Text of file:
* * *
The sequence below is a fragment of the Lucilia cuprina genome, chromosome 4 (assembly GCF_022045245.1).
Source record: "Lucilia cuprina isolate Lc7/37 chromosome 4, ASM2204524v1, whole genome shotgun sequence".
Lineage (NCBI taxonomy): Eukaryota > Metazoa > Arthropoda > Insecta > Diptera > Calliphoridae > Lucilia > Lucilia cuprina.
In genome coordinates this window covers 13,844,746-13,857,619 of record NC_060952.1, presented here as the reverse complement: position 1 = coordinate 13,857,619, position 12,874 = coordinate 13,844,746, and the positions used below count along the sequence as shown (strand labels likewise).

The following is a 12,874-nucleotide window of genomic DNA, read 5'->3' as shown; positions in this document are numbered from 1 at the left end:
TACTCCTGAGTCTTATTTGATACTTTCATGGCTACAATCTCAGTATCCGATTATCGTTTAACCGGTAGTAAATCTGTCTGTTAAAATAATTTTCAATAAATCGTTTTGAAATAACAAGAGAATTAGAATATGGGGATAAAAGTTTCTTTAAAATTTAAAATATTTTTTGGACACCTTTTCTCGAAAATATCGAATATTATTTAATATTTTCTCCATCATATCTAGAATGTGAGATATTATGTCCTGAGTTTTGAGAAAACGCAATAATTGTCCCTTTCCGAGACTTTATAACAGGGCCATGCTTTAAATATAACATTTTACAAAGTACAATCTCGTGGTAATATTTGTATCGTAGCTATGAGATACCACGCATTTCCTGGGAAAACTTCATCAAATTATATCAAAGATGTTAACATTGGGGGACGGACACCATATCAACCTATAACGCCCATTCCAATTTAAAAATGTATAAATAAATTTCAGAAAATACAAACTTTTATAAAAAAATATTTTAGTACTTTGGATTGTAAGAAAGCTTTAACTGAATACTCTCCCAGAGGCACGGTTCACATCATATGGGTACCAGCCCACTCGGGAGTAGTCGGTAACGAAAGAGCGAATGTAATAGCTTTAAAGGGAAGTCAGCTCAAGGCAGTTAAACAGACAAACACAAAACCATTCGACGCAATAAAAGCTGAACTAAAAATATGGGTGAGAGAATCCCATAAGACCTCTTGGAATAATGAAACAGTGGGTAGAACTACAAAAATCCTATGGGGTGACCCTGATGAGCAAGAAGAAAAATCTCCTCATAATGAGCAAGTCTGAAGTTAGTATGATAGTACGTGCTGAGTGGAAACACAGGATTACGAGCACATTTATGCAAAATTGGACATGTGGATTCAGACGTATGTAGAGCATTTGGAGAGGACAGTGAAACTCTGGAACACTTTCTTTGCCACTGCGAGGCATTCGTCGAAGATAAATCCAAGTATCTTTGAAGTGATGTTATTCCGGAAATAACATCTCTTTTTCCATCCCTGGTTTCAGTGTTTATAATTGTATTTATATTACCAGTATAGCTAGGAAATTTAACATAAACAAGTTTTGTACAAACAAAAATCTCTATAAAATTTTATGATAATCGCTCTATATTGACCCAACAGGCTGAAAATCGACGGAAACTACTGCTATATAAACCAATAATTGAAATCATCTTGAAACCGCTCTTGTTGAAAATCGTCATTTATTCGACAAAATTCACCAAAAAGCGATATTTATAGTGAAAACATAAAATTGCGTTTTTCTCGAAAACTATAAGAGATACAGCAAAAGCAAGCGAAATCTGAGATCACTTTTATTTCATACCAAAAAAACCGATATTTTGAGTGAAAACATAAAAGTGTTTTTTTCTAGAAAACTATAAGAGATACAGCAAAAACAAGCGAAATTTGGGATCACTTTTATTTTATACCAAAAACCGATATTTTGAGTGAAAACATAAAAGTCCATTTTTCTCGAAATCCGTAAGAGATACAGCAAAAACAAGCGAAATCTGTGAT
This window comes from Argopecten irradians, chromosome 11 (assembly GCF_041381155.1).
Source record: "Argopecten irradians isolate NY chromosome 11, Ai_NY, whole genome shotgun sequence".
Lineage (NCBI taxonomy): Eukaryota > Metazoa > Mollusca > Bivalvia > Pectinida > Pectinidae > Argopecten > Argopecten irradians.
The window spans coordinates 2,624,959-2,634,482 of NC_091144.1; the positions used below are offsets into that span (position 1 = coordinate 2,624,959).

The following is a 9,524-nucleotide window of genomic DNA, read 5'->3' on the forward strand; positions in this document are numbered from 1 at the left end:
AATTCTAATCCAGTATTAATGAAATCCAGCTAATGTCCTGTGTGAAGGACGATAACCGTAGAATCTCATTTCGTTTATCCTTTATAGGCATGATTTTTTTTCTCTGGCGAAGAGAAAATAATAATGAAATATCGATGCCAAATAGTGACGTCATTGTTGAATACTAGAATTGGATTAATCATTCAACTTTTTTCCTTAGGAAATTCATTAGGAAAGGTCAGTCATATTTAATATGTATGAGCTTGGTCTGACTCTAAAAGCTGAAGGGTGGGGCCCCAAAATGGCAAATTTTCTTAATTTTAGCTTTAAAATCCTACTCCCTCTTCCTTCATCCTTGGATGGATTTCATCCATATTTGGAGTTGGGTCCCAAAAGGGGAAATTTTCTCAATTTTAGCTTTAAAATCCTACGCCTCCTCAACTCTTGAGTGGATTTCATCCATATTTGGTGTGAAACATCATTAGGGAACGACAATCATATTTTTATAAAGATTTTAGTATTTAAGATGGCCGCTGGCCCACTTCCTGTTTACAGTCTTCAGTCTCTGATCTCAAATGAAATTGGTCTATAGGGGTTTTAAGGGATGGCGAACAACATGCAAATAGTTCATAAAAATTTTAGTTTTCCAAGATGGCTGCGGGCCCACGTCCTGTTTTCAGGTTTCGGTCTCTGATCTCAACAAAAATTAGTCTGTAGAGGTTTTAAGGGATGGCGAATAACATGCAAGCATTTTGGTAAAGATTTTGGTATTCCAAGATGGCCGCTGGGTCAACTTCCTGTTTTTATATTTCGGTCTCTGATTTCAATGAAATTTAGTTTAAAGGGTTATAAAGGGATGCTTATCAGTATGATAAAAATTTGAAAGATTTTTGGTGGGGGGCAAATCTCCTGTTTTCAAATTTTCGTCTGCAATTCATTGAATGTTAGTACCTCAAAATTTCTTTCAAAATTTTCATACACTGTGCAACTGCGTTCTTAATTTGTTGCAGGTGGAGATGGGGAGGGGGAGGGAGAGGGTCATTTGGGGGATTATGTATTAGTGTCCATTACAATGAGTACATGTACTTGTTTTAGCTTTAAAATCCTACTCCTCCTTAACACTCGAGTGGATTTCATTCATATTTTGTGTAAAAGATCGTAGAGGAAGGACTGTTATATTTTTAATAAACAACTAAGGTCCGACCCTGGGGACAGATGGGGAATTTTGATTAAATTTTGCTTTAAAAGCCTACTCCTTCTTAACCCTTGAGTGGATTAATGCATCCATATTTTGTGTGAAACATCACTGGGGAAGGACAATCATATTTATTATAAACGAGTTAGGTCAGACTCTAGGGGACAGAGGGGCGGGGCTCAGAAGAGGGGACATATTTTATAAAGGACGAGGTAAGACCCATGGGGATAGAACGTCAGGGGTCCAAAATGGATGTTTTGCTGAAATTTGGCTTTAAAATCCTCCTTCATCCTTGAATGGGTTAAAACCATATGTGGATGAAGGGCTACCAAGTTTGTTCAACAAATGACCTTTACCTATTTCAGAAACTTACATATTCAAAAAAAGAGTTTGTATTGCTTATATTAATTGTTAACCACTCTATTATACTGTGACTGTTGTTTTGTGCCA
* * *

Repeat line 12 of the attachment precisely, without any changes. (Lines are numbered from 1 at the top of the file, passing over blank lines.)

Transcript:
AATTCTAATCCAGTATTAATGAAATCCAGCTAATGTCCTGTGTGAAGGACGATAACCGTAGAATCTCATTTCGTTTATCCTTTATAGGCATGATTTTTTTTCTCTGGCGAAGAGAAAATAATAATGAAATATCGATGCCAAATAGTGACGTCATTGTTGAATACTAGAATTGGATTAATCATTCAACTTTTTTCCTTAGGAAATTCATTAGGAAAGGTCAGTCATATTTAATATGTATGAGCTTGGTCTGACTCTAAAAGCTGAAGGGTGGGGCCCCAAAATGGCAAATTTTCTTAATTTTAGCTTTAAAATCCTACTCCCTCTTCCTTCATCCTTGGATGGATTTCATCCATATTTGGAGTTGGGTCCCAAAAGGGGAAATTTTCTCAATTTTAGCTTTAAAATCCTACGCCTCCTCAACTCTTGAGTGGATTTCATCCATATTTGGTGTGAAACATCATTAGGGAACGACAATCATATTTTTATAAAGATTTTAGTATTTAAGATGGCCGCTGGCCCACTTCCTGTTTACAGTCTTCAGTCTCTGATCTCAAATGAAATTGGTCTATAGGGGTTTTAAGGGATGGCGAACAACATGCAAATAGTTCATAAAAATTTTAGTTTTCCAAGATGGCTGCGGGCCCACGTCCTGTTTTCAGGTTTCGGTCTCTGATCTCAACAAAAATTAGTCTGTAGAGGTTTTAAGGGATGGCGAATAACATGCAAGCATTTTGGTAAAGATTTTGGTATTCCAAGATGGCCGCTGGGTCAACTTCCTGTTTTTATATTTCGGTCTCTGATTTCAATGAAATTTAGTTTAAAGGGTTATAAAGGGATGCTTATCAGTATGATAAAAATTTGAAAGATTTTTGGTGGGGGGCAAATCTCCTGTTTTCAAATTTTCGTCTGCAATTCATTGAATGTTAGTACCTCAAAATTTCTTTCAAAATTTTCATACACTGTGCAACTGCGTTCTTAATTTGTTGCAGGTGGAGATGGGGAGGGGGAGGGAGAGGGTCATTTGGGGGATTATGTATTAGTGTCCATTACAATGAGTACATGTACTTGTTTTAGCTTTAAAATCCTACTCCTCCTTAACACTCGAGTGGATTTCATTCATATTTTGTGTAAAAGATCGTAGAGGAAGGACTGTTATATTTTTAATAAACAACTAAGGTCCGACCCTGGGGACAGATGGGGAATTTTGATTAAATTTTGCTTTAAAAGCCTACTCCTTCTTAACCCTTGAGTGGATTAATGCATCCATATTTTGTGTGAAACATCACTGGGGAAGGACAATCATATTTATTATAAACGAGTTAGGTCAGACTCTAGGGGACAGAGGGGCGGGGCTCAGAAGAGGGGACATATTTTATAAAGGACGAGGTAAGACCCATGGGGATAGAACGTCAGGGGTCCAAAATGGATGTTTTGCTGAAATTTGGCTTTAAAATCCTCCTTCATCCTTGAATGGGTTAAAACCATATGTGGATGAAGGGCTACCAAGTTTGTTCAACAAATGACCTTTACCTATTTCAGAAACTTACATATTCAAAAAAAGAGTTTGTATTGCTTATATTAATTGTTAACCACTCTATTATACTGTGACTGTTGTTTTGTGCCA